Lanier: Level: Full. Temp: Upper 50s. Clarity: Clear on main lake and slightly stained in the creeks. Should get a lot more color this week with 100 percent rain three full days.
Bass: Guide Ryan Coleman reports, “Fishing has been excellent with the early spring weather. If we can get more days without rain, it would be perfect. A good portion of the fish have moved up shallow with the water level coming up and the surface temps rising. The spotted bass are positioning themselves on the shallow docks and are eating pretty good. I have been catching them on the new SpotSticker 6-inch Finesse Stick in either electric shad or blueback herring colors. This bait rigged on a 3/16-oz. screwball shaky head is deadly right now for the fish positioned on the docks, brushpiles and bridges. There is still a jerkbait bite going on around the docks and pockets, but look for that to transition to a spinnerbait bite as the water approaches 60 degrees. Sixty seems to be the number that fires up the spinnerbait bite on Lanier. A white-bladed 1-oz. Mini Me worked on points and in the backs of these pockets is the deal for mid to late March. There are still some deep fish out there, and there will be until early April. No matter what the weather does, there are always some still out there that can be caught on a 3.8-inch swimbait rigged on a 1/2-oz. football head or Underspin early in the day. Look for pockets with bait early in the morning, and work these baits along the bottom in 15 to 25 feet of water. This bite usually lasts about one to two hours, and then it’s over with, but you can get a very good early limit of fish with this technique. As April rolls in, the fish will start to bed around the grass and docks. We have a lot of structure in the water this year, and it’s unlikely that the water level will drop for a while, so the spawn should be a good one on Lanier.”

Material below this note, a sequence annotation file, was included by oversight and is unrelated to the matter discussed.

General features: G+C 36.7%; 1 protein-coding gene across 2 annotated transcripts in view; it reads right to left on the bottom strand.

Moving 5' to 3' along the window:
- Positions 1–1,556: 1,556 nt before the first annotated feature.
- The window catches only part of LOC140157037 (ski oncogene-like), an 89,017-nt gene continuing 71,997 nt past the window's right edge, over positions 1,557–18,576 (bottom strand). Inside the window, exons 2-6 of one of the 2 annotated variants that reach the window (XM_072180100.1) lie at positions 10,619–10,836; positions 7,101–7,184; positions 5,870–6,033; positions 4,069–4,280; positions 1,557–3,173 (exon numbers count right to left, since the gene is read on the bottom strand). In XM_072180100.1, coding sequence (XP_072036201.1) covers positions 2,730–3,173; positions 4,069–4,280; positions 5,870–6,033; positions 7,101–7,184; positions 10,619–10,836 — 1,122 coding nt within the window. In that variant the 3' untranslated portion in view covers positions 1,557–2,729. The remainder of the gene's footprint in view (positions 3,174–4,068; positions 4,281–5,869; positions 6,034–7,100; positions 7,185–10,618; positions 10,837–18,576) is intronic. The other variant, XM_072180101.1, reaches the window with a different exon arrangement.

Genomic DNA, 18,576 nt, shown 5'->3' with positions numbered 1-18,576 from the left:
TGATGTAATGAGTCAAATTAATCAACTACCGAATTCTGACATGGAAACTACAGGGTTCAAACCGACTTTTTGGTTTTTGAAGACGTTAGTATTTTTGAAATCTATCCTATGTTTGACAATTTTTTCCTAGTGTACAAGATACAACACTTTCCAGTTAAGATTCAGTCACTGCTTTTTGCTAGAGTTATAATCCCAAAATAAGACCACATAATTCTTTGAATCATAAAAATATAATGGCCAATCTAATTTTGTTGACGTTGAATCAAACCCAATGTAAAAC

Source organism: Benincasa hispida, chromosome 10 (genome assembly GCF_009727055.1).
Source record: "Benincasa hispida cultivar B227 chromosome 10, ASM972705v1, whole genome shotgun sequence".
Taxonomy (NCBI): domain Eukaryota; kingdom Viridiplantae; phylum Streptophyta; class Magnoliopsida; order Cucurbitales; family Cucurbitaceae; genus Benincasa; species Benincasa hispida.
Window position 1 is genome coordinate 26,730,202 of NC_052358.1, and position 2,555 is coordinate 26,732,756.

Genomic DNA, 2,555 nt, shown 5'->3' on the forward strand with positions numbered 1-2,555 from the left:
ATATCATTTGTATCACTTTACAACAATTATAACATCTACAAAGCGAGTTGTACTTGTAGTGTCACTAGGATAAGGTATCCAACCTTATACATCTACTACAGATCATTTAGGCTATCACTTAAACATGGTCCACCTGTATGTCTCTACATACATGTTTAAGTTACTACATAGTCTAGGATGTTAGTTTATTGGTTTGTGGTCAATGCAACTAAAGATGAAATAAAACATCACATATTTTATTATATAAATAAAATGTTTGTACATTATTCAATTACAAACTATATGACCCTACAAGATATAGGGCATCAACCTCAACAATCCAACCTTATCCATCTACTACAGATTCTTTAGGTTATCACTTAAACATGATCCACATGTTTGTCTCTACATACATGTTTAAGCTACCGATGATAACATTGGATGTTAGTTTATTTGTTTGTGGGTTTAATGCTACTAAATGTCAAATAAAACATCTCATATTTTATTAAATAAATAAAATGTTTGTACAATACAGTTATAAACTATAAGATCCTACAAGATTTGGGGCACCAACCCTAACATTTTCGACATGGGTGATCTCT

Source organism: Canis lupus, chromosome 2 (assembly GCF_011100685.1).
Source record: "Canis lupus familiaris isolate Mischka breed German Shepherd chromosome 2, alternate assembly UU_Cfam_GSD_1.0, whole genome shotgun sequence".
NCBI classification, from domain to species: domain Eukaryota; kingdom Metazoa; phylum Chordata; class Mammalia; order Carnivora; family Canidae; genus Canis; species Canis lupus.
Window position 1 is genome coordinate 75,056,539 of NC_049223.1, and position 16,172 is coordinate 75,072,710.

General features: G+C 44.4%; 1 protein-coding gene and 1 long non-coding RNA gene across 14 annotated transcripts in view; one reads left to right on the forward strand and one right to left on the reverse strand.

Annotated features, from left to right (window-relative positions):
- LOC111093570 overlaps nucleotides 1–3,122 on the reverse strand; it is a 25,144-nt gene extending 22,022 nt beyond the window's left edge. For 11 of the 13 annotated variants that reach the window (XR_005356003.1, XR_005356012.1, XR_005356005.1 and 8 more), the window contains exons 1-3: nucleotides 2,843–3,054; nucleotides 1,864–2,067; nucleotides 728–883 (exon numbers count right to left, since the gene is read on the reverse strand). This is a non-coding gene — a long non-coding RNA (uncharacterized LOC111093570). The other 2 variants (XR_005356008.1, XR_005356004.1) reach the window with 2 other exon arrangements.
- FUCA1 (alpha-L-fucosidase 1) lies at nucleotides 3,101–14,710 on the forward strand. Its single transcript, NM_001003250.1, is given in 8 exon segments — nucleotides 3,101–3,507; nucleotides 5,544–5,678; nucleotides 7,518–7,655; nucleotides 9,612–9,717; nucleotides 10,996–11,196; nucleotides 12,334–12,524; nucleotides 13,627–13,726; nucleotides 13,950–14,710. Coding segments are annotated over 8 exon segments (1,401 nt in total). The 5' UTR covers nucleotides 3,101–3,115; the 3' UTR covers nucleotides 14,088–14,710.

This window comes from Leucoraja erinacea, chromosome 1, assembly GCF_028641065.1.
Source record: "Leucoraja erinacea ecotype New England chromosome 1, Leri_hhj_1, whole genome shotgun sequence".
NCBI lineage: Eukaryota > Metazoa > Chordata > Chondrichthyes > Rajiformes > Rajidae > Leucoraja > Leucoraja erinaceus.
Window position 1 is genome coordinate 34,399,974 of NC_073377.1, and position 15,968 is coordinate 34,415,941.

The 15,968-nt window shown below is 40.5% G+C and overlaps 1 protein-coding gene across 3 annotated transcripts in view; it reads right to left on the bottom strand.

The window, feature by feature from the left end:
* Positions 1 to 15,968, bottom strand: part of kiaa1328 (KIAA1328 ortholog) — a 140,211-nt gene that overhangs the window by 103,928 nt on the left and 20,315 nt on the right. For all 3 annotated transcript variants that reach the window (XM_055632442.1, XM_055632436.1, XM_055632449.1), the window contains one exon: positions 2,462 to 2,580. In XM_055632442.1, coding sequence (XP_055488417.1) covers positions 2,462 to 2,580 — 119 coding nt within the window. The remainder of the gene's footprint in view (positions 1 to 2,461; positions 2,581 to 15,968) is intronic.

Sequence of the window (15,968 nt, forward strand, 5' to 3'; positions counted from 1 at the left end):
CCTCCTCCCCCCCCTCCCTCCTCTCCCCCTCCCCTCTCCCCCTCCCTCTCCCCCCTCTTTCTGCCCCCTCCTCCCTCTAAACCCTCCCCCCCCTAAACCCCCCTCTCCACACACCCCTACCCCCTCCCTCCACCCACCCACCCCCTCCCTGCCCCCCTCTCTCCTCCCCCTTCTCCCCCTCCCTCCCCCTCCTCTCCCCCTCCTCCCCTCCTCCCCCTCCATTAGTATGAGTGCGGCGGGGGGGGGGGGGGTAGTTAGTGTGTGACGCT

Stripers: Guide Clay Cunningham reports, “Winter has finally broken. It is time to catch fish. Two patterns will develop in March on Lake Lanier. Some of the stripers will be in the creeks, and some of the stripers will be in open water. It is hard to say which will be holding more fish. The stripers in the creeks will be feeding on shad and herring. The stripers in the main channel will be feeding on herring. For best results, rig up several freeline rods. The proper setup for the herring is a 7-foot Shakespeare Striper rod paired with a Penn Squall 20LC reel spoiled with 15-lb. Trilene Big Game line. Tie on a 5-foot, 12-lb. Trilene 100% Flourocarbon leader, a Spro Power Swivel and a 1/0 Gamakatsu Finesse Wide Gap hook. For the shad, use the same Shakespeare rod and Penn reel setup, but use a 4/0 to 6/0 Gamakatsu Octopus hook, depending on the size shad. At times, a stinger hook, like a size 1 Gamakatsu treble, is also necessary if the shad is 10 inches or more. Drop these baits back 100 feet with no weight. At times, a balloon is also necessary to keep the bait near the surface. Planer boards like the Water Bugz Boards are also key to keeping the baits spread out. If you prefer artificials, cast a Spro 3/8-oz. Prime bucktail in the backs of the creeks. If the fish are very shallow, go to a 1/4-oz. Prime bucktail. If the water is stained, throw the chartreuse Prime bucktail. If the water is clear, throw the white Prime bucktail. The Capt. Mack Farr jig is also a great option. Cast these bucktails on a 7-foot medium Penn spinning rod paired with a Penn Conflict 3000 or a Penn Battle 3000. Ten-pound green Trilene Big Game is the standard line. The most common mistake is too heavy of a line.”